Sorrow awaits us: a lament over injustice from the church

I was reading in Luke 11 this morning. I was struck by the profound similarities between the Pharisees of Jesus' day and the evangelical church of today. More startling is Jesus' response toward them.

You might know that the Pharisees were the "bad guys" of Jesus' time--at least that's how Bible-readers like to view them, as if we are dissimilar to them in every way.

And yet, they were well-respected and revered, even feared. They were obeyed. They were the experts about what God expected from his people. In modern day vernacular, they were the pastors, the conservative right, the non-profit leaders, the worship leaders, the televangelists, the Christian authors. They were the spiritual voice for their culture.

And Jesus censured their religious rules, pointing out instead their lack of compassion and justice. Read Luke 11:37-53 to get the full effect of Jesus' words (they're harsh!).

Here is a prayer of lament crafted from Jesus' rebuke:

Lord God,

Forgive us for caring more about what people think of us than caring what we believe and how we act!
We have not given to the poor because we are too busy giving to ourselves and our friends.
What sorrow awaits us!

We have tithed to the church and ignored the injustice of systematic race and poverty all around us.
We are arrogant enough to think the poor are responsible for their own problems, rather than realize that our system of power (that we benefit from) has created this problem.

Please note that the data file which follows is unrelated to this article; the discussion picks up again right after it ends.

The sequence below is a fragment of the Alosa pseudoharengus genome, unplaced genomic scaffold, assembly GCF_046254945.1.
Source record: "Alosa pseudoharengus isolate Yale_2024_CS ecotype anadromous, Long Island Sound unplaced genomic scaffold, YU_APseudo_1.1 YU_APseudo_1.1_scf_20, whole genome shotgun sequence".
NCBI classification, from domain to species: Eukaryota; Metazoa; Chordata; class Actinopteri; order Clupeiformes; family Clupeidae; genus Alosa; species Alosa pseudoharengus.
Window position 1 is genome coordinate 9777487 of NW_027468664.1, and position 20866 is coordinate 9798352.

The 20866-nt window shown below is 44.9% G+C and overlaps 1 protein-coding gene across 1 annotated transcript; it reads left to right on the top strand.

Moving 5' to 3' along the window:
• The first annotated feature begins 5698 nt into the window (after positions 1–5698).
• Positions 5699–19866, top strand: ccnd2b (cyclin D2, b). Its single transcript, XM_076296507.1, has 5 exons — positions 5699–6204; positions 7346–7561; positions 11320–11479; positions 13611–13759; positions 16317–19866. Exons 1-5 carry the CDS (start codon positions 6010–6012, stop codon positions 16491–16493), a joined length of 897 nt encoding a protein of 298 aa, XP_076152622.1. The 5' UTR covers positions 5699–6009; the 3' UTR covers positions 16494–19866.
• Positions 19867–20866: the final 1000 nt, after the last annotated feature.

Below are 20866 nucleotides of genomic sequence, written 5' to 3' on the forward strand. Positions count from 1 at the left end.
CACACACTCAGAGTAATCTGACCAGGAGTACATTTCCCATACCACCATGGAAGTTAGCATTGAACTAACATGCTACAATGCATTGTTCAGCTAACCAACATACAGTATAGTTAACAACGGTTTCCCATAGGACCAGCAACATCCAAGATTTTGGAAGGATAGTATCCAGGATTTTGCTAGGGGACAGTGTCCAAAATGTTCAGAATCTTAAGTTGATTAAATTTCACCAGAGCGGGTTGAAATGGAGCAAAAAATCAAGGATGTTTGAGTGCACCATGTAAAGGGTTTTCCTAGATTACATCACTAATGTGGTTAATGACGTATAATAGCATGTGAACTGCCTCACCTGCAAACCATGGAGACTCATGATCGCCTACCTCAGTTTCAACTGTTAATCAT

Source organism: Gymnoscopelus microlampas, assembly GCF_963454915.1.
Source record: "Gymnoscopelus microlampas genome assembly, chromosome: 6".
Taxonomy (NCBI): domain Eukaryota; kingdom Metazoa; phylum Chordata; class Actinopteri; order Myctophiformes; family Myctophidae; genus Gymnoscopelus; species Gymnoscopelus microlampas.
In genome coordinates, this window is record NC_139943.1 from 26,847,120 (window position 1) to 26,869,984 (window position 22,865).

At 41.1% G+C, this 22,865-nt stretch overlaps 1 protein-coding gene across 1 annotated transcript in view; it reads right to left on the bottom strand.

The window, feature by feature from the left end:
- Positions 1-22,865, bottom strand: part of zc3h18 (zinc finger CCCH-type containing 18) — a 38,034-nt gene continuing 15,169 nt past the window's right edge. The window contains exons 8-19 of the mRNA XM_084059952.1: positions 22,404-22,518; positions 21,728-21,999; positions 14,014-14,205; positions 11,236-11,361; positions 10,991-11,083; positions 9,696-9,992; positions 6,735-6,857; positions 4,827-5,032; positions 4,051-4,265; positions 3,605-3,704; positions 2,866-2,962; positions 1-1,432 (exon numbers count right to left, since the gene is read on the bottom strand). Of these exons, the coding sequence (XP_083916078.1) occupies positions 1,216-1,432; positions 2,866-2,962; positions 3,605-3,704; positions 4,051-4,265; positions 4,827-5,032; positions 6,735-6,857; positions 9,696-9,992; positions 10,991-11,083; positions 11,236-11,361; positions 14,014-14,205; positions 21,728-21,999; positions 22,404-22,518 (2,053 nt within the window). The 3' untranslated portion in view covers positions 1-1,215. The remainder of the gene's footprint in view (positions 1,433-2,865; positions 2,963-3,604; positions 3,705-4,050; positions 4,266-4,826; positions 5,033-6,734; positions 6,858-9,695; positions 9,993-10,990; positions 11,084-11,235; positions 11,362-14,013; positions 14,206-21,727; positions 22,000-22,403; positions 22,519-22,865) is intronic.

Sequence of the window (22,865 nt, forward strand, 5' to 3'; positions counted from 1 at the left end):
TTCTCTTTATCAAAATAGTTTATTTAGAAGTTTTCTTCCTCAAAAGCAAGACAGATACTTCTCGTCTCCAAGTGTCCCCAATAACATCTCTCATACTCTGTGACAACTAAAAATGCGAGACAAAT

What sorrow awaits us!

We sit in seats of power and influence--we are loved and honored by our peers--
but we hide our selfish motives behind our good deeds.
Sorrow awaits us!

We demand justice through the law for the things we care about and harsh punishments for the people we don't care about.
We judge sinners while overlooking our own sins.
We expect people to come to church and be transformed, but we make church an unwelcoming place, even while we avoid transforming neighborhoods and cities.
Sorrow awaits us!

We build monuments and memorials for ancestors who committed crimes, and we excuse the murders of men and women who have challenged systemic bigotry and supremacy.
We point out their failings in order to lessen their influence, even while we cover up the failings of supremacists who have maintained power. and passed it on to others like them
We point the finger at trouble-makers and look the other way when someone kills them.
Sorrow awaits us!

We are responsible for these crimes!
The guilt of our actions and our fathers' actions are held against us if we do not rectify the evils done while we were busy singing hymns and forming small groups.
We are accountable for the spiritual knowledge we have that we have never applied in our lives.
Sorrow awaits us!

We prevent people from entering the kingdom of God because we decide who should enter and who should pay for their sins,
as if we are judge and jury, instead of the God who died for everyone.
Sorrow awaits us in this life. (And maybe the next.)
By our fruits we are known.
The judgment seat awaits.

In the powerful name of Jesus,

Luke 11:53--"As Jesus was leaving, the teacher of religious law and the Pharisees became hostile and tried to provoke him with many questions. They wanted to trap him into saying something they could use against him."

Revelation 2:29--"Anyone with ears to hear must listen to the Spirit and understand what he is saying to the churches."


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